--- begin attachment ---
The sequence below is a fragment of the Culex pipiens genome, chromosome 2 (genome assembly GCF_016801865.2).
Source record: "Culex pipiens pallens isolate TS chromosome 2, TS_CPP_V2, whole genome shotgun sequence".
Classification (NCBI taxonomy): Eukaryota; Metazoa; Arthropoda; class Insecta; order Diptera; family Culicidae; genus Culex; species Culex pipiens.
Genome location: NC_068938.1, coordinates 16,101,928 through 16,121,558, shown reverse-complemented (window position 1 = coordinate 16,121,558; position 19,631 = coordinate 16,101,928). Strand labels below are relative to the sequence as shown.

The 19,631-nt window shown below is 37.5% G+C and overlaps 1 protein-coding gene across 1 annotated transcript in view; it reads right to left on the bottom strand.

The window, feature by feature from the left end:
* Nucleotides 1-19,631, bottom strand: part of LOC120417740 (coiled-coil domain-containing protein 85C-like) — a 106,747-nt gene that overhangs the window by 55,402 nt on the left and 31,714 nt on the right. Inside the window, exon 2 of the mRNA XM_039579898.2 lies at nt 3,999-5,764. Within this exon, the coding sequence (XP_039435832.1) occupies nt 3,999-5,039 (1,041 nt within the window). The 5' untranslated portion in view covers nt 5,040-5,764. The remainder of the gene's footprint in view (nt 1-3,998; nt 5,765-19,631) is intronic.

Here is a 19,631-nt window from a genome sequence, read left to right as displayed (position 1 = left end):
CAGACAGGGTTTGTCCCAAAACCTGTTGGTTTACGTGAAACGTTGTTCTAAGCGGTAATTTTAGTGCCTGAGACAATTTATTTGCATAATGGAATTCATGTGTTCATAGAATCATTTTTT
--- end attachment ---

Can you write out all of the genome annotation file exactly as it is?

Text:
The sequence below is a fragment of the Culex pipiens genome, chromosome 2 (genome assembly GCF_016801865.2).
Source record: "Culex pipiens pallens isolate TS chromosome 2, TS_CPP_V2, whole genome shotgun sequence".
Classification (NCBI taxonomy): Eukaryota; Metazoa; Arthropoda; class Insecta; order Diptera; family Culicidae; genus Culex; species Culex pipiens.
Genome location: NC_068938.1, coordinates 16,101,928 through 16,121,558, shown reverse-complemented (window position 1 = coordinate 16,121,558; position 19,631 = coordinate 16,101,928). Strand labels below are relative to the sequence as shown.

The 19,631-nt window shown below is 37.5% G+C and overlaps 1 protein-coding gene across 1 annotated transcript in view; it reads right to left on the bottom strand.

The window, feature by feature from the left end:
* Nucleotides 1-19,631, bottom strand: part of LOC120417740 (coiled-coil domain-containing protein 85C-like) — a 106,747-nt gene that overhangs the window by 55,402 nt on the left and 31,714 nt on the right. Inside the window, exon 2 of the mRNA XM_039579898.2 lies at nt 3,999-5,764. Within this exon, the coding sequence (XP_039435832.1) occupies nt 3,999-5,039 (1,041 nt within the window). The 5' untranslated portion in view covers nt 5,040-5,764. The remainder of the gene's footprint in view (nt 1-3,998; nt 5,765-19,631) is intronic.

Here is a 19,631-nt window from a genome sequence, read left to right as displayed (position 1 = left end):
CAGACAGGGTTTGTCCCAAAACCTGTTGGTTTACGTGAAACGTTGTTCTAAGCGGTAATTTTAGTGCCTGAGACAATTTATTTGCATAATGGAATTCATGTGTTCATAGAATCATTTTTT